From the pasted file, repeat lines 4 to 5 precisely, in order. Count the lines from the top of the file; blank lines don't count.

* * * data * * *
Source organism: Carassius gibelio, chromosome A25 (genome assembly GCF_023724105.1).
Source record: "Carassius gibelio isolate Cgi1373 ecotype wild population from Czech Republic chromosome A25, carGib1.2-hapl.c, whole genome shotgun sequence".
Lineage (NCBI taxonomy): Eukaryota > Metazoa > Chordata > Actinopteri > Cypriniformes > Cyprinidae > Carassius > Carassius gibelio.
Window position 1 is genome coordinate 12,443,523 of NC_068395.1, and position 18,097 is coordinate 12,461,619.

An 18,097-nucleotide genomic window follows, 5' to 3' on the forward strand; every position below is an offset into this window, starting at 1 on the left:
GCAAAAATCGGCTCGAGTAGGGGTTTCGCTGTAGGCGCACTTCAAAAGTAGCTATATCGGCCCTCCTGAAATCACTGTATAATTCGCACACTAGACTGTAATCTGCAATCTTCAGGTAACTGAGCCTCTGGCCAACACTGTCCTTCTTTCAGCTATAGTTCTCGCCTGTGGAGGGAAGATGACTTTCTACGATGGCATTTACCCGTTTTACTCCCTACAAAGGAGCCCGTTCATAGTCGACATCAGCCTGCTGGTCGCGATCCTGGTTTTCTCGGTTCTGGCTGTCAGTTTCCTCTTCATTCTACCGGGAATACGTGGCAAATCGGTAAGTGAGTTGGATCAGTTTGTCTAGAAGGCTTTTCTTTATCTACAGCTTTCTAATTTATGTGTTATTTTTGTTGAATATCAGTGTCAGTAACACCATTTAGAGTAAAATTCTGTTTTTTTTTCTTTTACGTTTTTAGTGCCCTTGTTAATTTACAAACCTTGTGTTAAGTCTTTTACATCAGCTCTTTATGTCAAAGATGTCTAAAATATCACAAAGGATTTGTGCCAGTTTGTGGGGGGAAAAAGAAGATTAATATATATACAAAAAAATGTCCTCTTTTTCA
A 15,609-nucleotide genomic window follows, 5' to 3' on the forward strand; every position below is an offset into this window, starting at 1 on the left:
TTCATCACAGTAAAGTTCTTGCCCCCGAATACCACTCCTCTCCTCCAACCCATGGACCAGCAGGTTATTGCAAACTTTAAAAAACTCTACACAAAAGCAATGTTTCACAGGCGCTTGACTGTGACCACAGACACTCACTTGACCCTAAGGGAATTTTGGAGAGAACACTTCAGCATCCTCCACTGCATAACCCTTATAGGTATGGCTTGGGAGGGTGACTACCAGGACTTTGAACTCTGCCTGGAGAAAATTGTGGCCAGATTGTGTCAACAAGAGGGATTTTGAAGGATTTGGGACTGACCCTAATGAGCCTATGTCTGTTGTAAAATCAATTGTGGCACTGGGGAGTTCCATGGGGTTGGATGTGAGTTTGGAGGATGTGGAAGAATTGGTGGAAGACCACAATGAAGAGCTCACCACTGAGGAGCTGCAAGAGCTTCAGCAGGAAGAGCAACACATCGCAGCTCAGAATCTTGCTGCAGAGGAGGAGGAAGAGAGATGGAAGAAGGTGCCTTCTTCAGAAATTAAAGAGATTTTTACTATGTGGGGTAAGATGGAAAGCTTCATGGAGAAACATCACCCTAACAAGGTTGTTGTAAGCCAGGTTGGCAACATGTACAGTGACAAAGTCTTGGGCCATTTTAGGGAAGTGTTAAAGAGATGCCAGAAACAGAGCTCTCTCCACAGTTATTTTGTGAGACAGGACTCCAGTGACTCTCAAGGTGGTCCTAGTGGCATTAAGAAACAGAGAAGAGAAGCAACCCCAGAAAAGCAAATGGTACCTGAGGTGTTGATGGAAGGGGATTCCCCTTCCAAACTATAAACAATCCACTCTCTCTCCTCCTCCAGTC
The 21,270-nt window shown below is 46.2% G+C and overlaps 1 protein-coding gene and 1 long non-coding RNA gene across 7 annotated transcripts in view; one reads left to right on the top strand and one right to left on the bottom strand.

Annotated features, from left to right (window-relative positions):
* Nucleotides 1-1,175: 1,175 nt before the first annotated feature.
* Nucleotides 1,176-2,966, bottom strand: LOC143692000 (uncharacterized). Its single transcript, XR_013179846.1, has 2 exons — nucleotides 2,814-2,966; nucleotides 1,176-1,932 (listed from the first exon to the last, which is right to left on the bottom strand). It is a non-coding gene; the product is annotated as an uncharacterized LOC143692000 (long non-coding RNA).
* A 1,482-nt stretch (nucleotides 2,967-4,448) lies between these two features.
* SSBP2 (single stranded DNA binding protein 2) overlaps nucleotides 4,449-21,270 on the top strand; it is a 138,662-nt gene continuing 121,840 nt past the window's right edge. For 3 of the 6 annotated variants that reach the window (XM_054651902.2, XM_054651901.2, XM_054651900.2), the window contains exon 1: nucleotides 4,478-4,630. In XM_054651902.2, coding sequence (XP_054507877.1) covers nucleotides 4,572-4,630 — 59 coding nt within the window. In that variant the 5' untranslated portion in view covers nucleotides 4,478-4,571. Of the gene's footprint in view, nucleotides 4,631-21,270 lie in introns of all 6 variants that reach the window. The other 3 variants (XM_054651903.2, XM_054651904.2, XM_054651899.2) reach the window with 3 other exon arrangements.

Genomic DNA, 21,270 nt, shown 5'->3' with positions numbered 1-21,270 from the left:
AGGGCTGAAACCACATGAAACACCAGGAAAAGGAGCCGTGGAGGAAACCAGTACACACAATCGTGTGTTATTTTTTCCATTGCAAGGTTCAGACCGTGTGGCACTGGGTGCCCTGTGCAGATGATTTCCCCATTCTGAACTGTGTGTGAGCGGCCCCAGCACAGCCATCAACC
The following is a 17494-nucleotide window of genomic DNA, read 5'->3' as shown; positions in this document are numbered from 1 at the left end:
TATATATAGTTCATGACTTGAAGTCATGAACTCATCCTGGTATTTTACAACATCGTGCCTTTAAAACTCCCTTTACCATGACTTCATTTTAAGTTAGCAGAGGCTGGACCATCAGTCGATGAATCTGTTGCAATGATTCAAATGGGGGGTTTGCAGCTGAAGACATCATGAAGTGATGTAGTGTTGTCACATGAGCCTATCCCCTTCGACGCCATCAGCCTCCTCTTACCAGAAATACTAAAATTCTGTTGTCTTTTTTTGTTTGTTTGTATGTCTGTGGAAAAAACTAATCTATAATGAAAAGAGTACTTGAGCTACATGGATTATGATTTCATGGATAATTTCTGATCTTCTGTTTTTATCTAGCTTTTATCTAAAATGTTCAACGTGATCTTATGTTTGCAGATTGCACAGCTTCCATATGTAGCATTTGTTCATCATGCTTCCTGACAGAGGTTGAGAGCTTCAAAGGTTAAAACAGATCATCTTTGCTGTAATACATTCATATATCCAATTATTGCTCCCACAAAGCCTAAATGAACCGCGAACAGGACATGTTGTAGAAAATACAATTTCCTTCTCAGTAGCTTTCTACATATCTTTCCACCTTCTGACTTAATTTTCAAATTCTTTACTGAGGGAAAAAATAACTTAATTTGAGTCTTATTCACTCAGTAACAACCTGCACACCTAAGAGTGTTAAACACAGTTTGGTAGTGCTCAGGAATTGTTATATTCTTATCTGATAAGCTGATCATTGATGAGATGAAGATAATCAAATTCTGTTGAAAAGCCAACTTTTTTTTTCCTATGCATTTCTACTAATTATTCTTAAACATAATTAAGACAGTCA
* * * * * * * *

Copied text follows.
Window position 1 is genome coordinate 12,443,523 of NC_068395.1, and position 18,097 is coordinate 12,461,619.

An 18,097-nucleotide genomic window follows, 5' to 3' on the forward strand; every position below is an offset into this window, starting at 1 on the left: